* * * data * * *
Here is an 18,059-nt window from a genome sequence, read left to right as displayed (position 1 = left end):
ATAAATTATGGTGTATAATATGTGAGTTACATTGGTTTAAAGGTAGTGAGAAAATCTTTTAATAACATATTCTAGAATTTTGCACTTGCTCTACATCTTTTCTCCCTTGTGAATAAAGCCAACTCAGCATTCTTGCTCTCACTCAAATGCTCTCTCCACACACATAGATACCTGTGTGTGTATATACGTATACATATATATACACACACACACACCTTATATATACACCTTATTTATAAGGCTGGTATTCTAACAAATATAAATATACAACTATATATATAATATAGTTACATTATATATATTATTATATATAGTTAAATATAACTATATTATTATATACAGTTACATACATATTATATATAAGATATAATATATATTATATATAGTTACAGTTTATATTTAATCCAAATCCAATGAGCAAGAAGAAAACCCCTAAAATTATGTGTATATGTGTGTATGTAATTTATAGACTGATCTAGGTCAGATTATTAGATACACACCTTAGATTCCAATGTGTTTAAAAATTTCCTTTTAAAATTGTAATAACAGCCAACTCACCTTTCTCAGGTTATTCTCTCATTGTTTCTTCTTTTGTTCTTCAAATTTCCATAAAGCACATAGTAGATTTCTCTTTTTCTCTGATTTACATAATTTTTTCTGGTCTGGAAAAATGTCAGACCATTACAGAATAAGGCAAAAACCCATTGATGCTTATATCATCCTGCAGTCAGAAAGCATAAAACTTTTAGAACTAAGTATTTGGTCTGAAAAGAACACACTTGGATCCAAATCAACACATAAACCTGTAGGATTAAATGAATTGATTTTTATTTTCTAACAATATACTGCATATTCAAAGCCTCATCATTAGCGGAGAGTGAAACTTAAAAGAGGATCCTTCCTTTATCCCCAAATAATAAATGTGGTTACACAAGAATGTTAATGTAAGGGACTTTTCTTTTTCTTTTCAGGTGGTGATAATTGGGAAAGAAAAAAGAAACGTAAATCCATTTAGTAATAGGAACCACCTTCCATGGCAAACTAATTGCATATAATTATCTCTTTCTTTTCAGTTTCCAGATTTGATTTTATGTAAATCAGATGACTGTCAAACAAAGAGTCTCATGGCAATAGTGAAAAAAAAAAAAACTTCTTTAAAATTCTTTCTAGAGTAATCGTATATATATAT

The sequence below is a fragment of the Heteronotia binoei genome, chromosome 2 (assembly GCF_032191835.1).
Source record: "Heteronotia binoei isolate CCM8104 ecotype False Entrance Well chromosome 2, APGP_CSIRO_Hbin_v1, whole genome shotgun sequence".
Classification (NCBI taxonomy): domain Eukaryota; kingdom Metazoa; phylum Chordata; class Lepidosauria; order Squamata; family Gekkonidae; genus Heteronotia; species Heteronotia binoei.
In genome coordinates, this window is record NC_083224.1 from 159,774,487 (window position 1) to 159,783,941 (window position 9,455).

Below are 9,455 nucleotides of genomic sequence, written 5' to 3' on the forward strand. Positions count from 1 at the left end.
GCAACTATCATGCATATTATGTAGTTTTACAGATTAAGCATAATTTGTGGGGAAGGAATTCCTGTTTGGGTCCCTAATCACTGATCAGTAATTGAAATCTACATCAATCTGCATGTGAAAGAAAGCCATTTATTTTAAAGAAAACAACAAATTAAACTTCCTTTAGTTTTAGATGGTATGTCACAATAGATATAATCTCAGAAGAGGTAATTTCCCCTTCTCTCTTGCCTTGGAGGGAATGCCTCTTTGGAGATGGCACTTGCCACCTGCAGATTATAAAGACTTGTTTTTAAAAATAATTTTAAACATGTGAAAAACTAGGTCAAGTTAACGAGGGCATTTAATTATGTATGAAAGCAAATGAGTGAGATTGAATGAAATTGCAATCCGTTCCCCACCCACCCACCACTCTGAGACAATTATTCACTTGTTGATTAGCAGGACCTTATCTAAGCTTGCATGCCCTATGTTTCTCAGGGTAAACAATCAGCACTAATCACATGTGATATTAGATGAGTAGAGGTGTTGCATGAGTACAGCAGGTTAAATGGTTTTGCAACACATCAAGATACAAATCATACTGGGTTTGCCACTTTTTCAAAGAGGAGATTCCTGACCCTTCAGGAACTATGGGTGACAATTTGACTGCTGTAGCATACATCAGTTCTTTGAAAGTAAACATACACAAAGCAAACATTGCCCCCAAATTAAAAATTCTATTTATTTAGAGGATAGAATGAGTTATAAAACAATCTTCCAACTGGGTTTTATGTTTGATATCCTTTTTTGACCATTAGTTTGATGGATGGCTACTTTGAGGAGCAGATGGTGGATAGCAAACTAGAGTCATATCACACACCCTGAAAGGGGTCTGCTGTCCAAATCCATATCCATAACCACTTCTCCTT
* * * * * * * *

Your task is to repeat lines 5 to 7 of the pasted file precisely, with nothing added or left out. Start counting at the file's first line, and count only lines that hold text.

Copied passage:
Classification (NCBI taxonomy): domain Eukaryota; kingdom Metazoa; phylum Chordata; class Lepidosauria; order Squamata; family Gekkonidae; genus Heteronotia; species Heteronotia binoei.
In genome coordinates, this window is record NC_083224.1 from 159,774,487 (window position 1) to 159,783,941 (window position 9,455).

Below are 9,455 nucleotides of genomic sequence, written 5' to 3' on the forward strand. Positions count from 1 at the left end.